Opinion | Israel’s modification of its judicial system has negative implications for democracy


AP Photo | Tsafrir Abayov

Israelis are seen from above a protest against Israeli Prime Minister Benjamin Netanyahu and his far-right government that his opponents say threaten democracy and freedoms, in Tel Aviv, Israel, Saturday, Jan. 21, 2023

By Rachel Soloff, Opinions Editor

Mass protests have swept the streets of Tel Aviv for the past month as the Israeli government plans to revamp the judicial system and essentially do away with the democratic standards that keep the balances of power in check.

The bill — which passed in its first form last week — would allow the legislature to pick Supreme Court judges rather than consult with a nine-member committee of experts. The bill would also give the legislature the opportunity to overrule any decision that the court makes. This decision would essentially erode the balance of powers and give all control to the right-wing coalition which currently has the majority in the Israeli parliament. 

Decisions to weaken judicial systems in countries such as Poland and Hungary led to democratic backsliding in the former and authoritarianism in the latter. The independence of all three branches of government is crucial to provide checks and balances in a proper form of democracy. The proposed bill in Israel will lead to democratic backsliding and harsher laws against minority parties. Giving too much power to the Likud party in charge has negative implications on what the government of Israel will look like in the coming years.

The first part of the bill switches the power of choosing Supreme Court justices from knowledgeable people in the fields of law and government into the hands of whoever has the power in the legislature. Currently, Supreme Court justices in Israel are chosen via consensus between a nine-member committee of three Supreme Court judges, two members of the Israeli Bar Association, two government ministers and one member of the Knesset parliament from both the majority and minority parties. The bill proposes to give an automatic majority to the members of government on the committee, essentially silencing the members who know the rule of law.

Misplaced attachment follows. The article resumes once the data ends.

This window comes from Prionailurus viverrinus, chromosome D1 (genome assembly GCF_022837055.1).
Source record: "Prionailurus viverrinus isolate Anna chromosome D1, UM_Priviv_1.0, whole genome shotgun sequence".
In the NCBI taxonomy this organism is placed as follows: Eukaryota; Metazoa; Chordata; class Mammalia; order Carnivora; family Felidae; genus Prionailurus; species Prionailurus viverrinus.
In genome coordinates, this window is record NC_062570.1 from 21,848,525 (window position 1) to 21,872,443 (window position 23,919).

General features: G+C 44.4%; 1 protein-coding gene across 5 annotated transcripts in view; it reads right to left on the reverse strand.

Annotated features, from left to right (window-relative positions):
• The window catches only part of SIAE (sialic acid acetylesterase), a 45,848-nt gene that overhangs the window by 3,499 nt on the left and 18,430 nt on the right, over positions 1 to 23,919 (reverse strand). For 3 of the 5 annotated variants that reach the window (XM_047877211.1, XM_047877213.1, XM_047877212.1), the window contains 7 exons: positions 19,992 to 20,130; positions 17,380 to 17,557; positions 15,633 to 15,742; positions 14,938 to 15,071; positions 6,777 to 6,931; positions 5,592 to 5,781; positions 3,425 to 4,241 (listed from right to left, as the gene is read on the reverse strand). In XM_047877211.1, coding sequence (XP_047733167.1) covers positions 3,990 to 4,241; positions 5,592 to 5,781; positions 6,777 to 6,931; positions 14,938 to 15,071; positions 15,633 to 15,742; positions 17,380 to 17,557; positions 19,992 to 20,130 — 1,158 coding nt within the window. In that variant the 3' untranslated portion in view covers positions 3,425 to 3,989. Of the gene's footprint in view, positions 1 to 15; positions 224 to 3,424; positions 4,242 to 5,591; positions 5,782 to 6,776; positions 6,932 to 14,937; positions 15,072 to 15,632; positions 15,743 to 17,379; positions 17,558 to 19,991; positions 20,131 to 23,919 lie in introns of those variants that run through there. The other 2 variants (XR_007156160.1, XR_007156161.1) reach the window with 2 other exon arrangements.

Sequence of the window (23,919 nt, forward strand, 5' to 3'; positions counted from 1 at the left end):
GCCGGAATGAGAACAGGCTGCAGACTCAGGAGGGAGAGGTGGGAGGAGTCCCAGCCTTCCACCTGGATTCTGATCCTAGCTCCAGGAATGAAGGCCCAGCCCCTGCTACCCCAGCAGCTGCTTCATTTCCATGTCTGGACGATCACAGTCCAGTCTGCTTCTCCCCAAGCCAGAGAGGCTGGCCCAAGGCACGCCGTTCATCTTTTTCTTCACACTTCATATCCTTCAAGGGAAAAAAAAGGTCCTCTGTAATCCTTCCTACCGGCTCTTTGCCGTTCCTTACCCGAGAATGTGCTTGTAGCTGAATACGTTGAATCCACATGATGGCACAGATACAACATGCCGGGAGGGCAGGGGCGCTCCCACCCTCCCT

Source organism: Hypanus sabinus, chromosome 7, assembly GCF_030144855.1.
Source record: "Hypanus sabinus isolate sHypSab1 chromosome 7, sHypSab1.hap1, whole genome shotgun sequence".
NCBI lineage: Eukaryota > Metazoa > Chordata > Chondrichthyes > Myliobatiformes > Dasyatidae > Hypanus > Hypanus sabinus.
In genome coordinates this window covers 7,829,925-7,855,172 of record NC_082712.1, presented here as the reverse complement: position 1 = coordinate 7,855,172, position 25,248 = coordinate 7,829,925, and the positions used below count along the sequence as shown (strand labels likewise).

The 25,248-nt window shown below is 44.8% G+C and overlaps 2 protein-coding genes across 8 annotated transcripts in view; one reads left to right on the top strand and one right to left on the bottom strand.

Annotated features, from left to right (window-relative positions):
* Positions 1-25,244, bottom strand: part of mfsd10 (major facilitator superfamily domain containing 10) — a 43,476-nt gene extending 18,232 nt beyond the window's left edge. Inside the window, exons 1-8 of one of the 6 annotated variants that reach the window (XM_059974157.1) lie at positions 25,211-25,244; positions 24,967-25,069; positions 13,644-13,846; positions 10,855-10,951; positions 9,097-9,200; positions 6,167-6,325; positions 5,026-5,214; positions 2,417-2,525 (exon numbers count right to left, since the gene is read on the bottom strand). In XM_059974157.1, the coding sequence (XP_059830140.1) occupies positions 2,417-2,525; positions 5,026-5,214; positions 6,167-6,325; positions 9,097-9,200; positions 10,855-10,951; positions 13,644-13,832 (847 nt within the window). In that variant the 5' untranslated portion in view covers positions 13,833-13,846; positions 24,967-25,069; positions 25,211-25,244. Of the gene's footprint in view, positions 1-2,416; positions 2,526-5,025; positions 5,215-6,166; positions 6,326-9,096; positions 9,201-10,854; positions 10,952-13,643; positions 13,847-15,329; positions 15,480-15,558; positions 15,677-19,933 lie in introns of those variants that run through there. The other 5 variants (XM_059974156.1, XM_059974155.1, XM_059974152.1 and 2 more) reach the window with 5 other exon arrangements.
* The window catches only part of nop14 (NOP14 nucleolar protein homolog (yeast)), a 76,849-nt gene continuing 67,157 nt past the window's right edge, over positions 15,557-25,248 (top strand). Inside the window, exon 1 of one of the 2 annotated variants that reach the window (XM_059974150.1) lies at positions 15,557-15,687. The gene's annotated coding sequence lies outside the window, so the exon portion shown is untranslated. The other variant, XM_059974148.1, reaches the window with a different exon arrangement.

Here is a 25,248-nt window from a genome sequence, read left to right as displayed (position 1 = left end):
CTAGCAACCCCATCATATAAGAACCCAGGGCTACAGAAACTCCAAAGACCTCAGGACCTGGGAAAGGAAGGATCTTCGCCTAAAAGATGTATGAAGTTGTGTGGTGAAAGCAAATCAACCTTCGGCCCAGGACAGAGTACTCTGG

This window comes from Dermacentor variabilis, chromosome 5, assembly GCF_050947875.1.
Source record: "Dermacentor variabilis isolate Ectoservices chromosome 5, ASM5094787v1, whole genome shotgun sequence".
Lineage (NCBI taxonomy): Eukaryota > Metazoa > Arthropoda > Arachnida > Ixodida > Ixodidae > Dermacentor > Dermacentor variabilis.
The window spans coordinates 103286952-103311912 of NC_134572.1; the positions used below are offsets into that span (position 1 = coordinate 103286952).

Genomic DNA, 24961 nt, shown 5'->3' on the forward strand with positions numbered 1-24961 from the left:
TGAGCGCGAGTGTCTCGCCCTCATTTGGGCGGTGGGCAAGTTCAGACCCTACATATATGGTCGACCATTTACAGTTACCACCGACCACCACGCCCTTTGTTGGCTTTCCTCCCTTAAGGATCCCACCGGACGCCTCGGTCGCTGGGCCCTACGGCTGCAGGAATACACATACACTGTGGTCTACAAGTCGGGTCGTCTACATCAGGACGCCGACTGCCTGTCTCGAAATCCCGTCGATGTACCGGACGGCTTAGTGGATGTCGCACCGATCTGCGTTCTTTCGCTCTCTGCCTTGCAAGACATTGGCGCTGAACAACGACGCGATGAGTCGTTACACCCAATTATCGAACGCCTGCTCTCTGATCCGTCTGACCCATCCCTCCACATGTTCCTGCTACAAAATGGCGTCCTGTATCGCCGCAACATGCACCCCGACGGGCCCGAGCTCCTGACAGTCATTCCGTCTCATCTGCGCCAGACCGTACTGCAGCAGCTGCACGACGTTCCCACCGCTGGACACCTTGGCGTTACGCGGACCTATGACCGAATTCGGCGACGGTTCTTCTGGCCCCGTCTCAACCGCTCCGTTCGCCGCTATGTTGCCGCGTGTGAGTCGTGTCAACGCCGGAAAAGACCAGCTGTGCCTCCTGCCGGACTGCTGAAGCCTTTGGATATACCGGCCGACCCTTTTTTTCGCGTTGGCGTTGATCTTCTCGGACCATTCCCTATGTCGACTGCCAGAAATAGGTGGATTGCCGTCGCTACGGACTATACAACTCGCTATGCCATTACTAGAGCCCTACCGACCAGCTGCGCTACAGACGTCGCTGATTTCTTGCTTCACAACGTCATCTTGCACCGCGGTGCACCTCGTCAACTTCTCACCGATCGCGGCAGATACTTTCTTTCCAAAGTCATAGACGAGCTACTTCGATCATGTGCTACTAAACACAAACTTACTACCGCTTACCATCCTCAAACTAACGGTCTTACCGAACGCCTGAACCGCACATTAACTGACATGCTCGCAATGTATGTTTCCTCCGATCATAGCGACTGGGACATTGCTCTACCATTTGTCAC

As we can see in the United States, allowing the government to choose judges in the Supreme Court politicizes this supposedly nonpartisan branch of government. Supreme Courts create a much-needed check on the amount of power the legislature and executive exert. However, when this branch is weakened, this check on power is illegitimate and only extends the powers of the other two branches. Silencing the voices of those on the committee who use their expertise rather than their politics to pick justices, pushes the court towards partisanship rather than what is best for the country.

The next part of the bill would allow the legislature to override rulings made by the Supreme Court with only 61 votes in the parliament to overrule and weaken the role of the attorney general — another role that is supposedly shielded from partisanship. These decisions would essentially rid the Supreme Court of any influence over legislation passed. If any ruling can be overruled by the legislature, then no ruling is concrete. 

The right-wing government knows this, which is precisely the reason why they want this bill passed. Cases about the settlements in the West Bank have been limited by the Supreme Court in the past. The settlements — which are illegal under international law — are largely controversial and have inflamed tensions in the conflict. Just three years ago, the Supreme Court struck down a law that would legalize these settlements, much to the anger of the right-wing coalition. This new bill seems to limit the power of the judiciary to spite them for disagreeing with laws created by the right-wing government — which is precisely why Israel needs to have a strong Supreme Court. 

Similarly, the ultra-Orthodox parties in the Knesset are angered by its more liberal decisions regarding religious morality. In 2011, the Supreme Court ruled that gender-segregated buses were illegal, a ruling which angered many ultra-Orthodox Israelis as they believe that men and women should not sit next to each other if they are not related or married. The Supreme Court also ruled in 2017 that Orthodox men would no longer be exempt from compulsory military service. Both of these rulings angered the ultra-religious Jews of Israel. The recent bill restricting the reach of the Supreme Court could allow these ultra-Orthodox parties to make laws for the mostly secular Israeli population in accordance with conservative Jewish law without much political pushback. 

Steven Levitsky and Daniel Ziblatt, two scholars of democracy, note democracies rarely die via violent coup d’etat — they die when democratic norms are ignored in favor of partisanship and power grabs. When the Supreme Court is demonized by the party in charge or its power is slowly weakened and given to the legislature, Israel’s democracy begins eroding. 

The large voice of opposition is a good sign — citizens are engaged and enraged with the laws put in place by their government. However, this is a turning point in the future of Israel’s democracy. They can choose to prioritize partisan wants and needs and allow democracy to backslide, or they can make a conscious effort to separate powers and allow checks on legislation. The choice could make or break Israel’s government as we know it, so let’s hope the government chooses democracy — before it’s too late.


Rachel Soloff writes primarily about the entertainment industry and how lame antisemites are. Write to her at [email protected].